, distorted historical facts, and outright prevarication PREVARICATION. Praevaricatio, civil law. The acting with unfaithfulness and want of probity. The term is applied principally to the act of concealing a crime. Dig. 47, 15, 6. ."

Wills, he says, "has done a marvellous job of chronicling the papacy's structured deceit." Then he criticizes Wills for examining the issues from the theological aspect when he should have investigated their perversions from their social, political, and economic context. According to Scharper, that's the real source for these "webs of deceit."

Scharper, too, would have us believe that Wills remains a Catholic. Is this because Scharper, too, thinks of himself as a Catholic?

Is Wills a Catholic?

The Globe's extract concerned contraception, which is really at the heart of Wills' fury. The two sections in the book which are devoted to this subject centre on the 1968 encyclical which, as argued so often in Catholic Insight, is the great watershed in modern Catholicism. The idea that Paul VI acted under the guidance of the Holy Spirit in virtue of through the force of; by authority of.

See also: Virtue
 his office is, of course, never acknowledged. The very idea of divine guidance appears foreign to Wills and his reviewers. Wills has nothing good to say about the encyclical. He calls it "the most crippling, puzzling blow to organized Catholicism in our time, . . . a most disastrous document" (p. 73).

The two essays seem to have been written some time ago, perhaps ten years or more, because while Wills traces the support of Pope John Paul II Pope John Paul II (Latin: Ioannes Paulus PP. II, Italian: Giovanni Paolo II, Polish: Jan Paweł II) born Karol Józef Wojtyła   for Humanae vitae, he stops midway in the nineteen eighties and, for example, never mentions Evangelium vitae (1995).

What is much more revealing, however, is that he never quotes from these encyclicals, including Humanae vitae, with one possible exception. It suggests that he may have never read them, or read them long ago. The end-notes all refer to secondary sources (or what other people have to say about the documents or events). This may explain Wills' sentence that Humanae vitae "is not really about sex. It is about authority" (74). This judgment totally misses the true concerns of the encylical, not to mention that Pope Paul's insights on sexual matters were very perceptive, so much so that, over 30 years later, his four prophecies about the dire consequences of the contraceptive mentality have all come true (see CI, July/Aug., 2000, p. 20).

Wills' book is ultimately about his faith, or the lack thereof, rather than about papal deceit.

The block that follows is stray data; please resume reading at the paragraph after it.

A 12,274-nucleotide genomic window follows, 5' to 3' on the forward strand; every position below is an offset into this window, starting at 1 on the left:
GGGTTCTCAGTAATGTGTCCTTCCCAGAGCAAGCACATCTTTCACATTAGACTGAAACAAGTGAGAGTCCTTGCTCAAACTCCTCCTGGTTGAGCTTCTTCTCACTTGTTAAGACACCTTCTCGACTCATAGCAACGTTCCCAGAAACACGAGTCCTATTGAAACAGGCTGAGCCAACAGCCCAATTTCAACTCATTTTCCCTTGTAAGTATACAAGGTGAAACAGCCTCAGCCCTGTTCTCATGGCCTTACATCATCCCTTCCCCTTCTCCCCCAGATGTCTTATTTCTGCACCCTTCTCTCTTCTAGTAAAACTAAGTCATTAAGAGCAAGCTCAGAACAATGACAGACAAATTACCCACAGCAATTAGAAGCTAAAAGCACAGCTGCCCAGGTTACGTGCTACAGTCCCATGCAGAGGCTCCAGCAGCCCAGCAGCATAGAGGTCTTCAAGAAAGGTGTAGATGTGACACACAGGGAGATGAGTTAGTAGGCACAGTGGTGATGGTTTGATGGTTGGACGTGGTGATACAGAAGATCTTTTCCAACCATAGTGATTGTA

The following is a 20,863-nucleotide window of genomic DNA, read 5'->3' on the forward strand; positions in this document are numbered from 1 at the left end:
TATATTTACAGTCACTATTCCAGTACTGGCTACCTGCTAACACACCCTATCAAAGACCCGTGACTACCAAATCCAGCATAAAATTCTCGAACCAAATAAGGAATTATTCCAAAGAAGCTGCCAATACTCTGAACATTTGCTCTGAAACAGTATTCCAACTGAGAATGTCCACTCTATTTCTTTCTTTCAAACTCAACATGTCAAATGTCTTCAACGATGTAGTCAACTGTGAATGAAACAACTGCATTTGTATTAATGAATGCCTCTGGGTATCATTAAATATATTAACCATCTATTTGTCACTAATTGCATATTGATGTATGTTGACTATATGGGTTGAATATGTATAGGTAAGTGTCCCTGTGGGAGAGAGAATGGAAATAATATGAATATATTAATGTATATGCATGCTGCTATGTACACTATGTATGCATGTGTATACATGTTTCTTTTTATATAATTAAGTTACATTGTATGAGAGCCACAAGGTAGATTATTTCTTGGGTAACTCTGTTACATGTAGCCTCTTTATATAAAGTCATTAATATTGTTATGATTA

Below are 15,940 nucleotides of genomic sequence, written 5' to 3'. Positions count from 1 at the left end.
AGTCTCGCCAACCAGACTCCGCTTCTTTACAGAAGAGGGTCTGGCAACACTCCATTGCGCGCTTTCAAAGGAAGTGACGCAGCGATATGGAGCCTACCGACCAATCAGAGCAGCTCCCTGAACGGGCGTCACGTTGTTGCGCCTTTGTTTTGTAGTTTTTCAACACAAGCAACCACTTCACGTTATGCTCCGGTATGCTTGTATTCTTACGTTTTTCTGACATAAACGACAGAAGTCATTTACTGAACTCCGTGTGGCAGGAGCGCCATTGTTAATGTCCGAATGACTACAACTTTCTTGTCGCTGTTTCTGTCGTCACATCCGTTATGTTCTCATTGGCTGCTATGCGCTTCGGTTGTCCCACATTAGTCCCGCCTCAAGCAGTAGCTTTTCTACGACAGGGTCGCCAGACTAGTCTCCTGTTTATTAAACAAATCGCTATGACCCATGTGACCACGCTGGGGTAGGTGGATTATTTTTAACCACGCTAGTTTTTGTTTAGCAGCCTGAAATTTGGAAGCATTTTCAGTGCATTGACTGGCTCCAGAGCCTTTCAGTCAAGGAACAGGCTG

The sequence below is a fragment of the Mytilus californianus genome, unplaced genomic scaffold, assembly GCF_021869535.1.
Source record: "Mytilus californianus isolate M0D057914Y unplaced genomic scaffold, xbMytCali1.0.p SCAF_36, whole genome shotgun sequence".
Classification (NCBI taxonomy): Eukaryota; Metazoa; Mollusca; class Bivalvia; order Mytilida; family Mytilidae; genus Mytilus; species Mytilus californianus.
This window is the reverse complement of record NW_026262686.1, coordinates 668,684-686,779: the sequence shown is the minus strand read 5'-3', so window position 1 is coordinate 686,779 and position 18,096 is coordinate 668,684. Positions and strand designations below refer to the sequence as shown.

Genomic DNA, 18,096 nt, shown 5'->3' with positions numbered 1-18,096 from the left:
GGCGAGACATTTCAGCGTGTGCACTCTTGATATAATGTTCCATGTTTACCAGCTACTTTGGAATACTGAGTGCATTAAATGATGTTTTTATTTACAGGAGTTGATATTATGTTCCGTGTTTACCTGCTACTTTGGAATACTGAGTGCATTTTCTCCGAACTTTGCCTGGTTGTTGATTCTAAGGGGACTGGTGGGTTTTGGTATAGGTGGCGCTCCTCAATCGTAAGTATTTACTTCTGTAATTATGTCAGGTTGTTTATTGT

Beelzebul

The source of his attack on the Catholic Church, I believe, may be found in his very last chapter, "The Truth that Frees." Here he explains a friend's theory that "the whole fabric of social life is essentially a structure of deception, beginning with self-deception" (304). That is the reason, he adds, why Jesus calls Satan the prince of this world, the "father of lies" (Jn 8:44). Jumping from St. Augustine's idea that spiritual sins are worse than bodily ones--lying is worse than fornication--he concludes that the popes of modern times and the whole Church with them, have distorted the pure Truth of Christ, in other words Adv. 1. in other words - otherwise stated; "in other words, we are broke"
put differently
 poisoned the well.

Thus the book has become an interpretation of history, the essence of which goes beyond the surface events he discusses, to a denial that the Church is the guardian of the truth revealed by Christ. Gary Wills is no longer a Catholic because he no longer understands the Church Christ founded. He resembles the Pharisees Pharisees (fâr`ĭsēz), one of the two great Jewish religious and political parties of the second commonwealth. Their opponents were the Sadducees, and it appears that the Sadducees gave them their name, perushim,  who, when Christ cured a dumb demoniac de·mo·ni·ac   also de·mo·ni·a·cal
adj.
1. Possessed, produced, or influenced by a demon: demoniac creatures.

2.
, accused him of casting out devils by the Prince of devils (Mt 9:34).

P.S. The American Jesuit magazine America carried an approving and admiring review of the Wills book by John O'Malley, S.J., professor of church history at Weston Jesuit School of Theology Weston Jesuit School of Theology in Cambridge, Massachusetts is a graduate divinity school and an ecclesiastical faculty and theology that trains men and women, both lay and religious, for service, especially for the Roman Catholic Church. , Cambridge, Mass. In 1968, America rejected Humanae vitae and since that time has dissented regularly from Catholic teaching, of which this review is further evidence.
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Title Annotation:Review; Gary Wills' 'Papal Sin: Structures of Deceit'
Author:Kennedy, Leonard
Publication:Catholic Insight
Article Type:Book Review
Date:Sep 1, 2000
Words:1720
Previous Article:March of Women: Part III.